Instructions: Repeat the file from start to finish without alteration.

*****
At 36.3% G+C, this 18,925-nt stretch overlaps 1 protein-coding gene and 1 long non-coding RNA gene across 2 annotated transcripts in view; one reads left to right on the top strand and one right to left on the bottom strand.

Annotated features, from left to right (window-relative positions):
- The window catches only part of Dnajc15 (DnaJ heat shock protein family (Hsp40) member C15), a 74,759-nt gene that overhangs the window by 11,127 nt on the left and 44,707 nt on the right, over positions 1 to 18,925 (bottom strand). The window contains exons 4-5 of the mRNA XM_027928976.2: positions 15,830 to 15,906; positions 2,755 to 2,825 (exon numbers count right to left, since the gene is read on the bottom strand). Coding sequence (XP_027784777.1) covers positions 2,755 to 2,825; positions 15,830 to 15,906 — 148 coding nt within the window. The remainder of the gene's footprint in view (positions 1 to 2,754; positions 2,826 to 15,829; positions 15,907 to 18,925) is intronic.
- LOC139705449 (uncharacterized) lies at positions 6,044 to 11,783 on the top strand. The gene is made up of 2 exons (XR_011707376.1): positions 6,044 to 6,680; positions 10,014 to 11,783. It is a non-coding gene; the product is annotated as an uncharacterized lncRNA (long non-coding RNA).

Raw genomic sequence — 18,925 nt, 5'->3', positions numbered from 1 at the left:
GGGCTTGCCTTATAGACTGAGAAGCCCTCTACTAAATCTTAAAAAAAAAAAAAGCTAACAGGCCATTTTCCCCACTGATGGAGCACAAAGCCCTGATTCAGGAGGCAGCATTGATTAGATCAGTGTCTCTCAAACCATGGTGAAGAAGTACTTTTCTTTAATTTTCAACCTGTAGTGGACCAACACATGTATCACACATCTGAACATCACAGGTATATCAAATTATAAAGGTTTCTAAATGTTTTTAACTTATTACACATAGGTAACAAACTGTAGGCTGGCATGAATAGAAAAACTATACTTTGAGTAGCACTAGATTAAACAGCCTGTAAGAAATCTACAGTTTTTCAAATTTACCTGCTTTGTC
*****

At 36.3% G+C, this 18,925-nt stretch overlaps 1 protein-coding gene and 1 long non-coding RNA gene across 2 annotated transcripts in view; one reads left to right on the top strand and one right to left on the bottom strand.

Annotated features, from left to right (window-relative positions):
- The window catches only part of Dnajc15 (DnaJ heat shock protein family (Hsp40) member C15), a 74,759-nt gene that overhangs the window by 11,127 nt on the left and 44,707 nt on the right, over positions 1 to 18,925 (bottom strand). The window contains exons 4-5 of the mRNA XM_027928976.2: positions 15,830 to 15,906; positions 2,755 to 2,825 (exon numbers count right to left, since the gene is read on the bottom strand). Coding sequence (XP_027784777.1) covers positions 2,755 to 2,825; positions 15,830 to 15,906 — 148 coding nt within the window. The remainder of the gene's footprint in view (positions 1 to 2,754; positions 2,826 to 15,829; positions 15,907 to 18,925) is intronic.
- LOC139705449 (uncharacterized) lies at positions 6,044 to 11,783 on the top strand. The gene is made up of 2 exons (XR_011707376.1): positions 6,044 to 6,680; positions 10,014 to 11,783. It is a non-coding gene; the product is annotated as an uncharacterized lncRNA (long non-coding RNA).

Raw genomic sequence — 18,925 nt, 5'->3', positions numbered from 1 at the left:
GGGCTTGCCTTATAGACTGAGAAGCCCTCTACTAAATCTTAAAAAAAAAAAAAGCTAACAGGCCATTTTCCCCACTGATGGAGCACAAAGCCCTGATTCAGGAGGCAGCATTGATTAGATCAGTGTCTCTCAAACCATGGTGAAGAAGTACTTTTCTTTAATTTTCAACCTGTAGTGGACCAACACATGTATCACACATCTGAACATCACAGGTATATCAAATTATAAAGGTTTCTAAATGTTTTTAACTTATTACACATAGGTAACAAACTGTAGGCTGGCATGAATAGAAAAACTATACTTTGAGTAGCACTAGATTAAACAGCCTGTAAGAAATCTACAGTTTTTCAAATTTACCTGCTTTGTC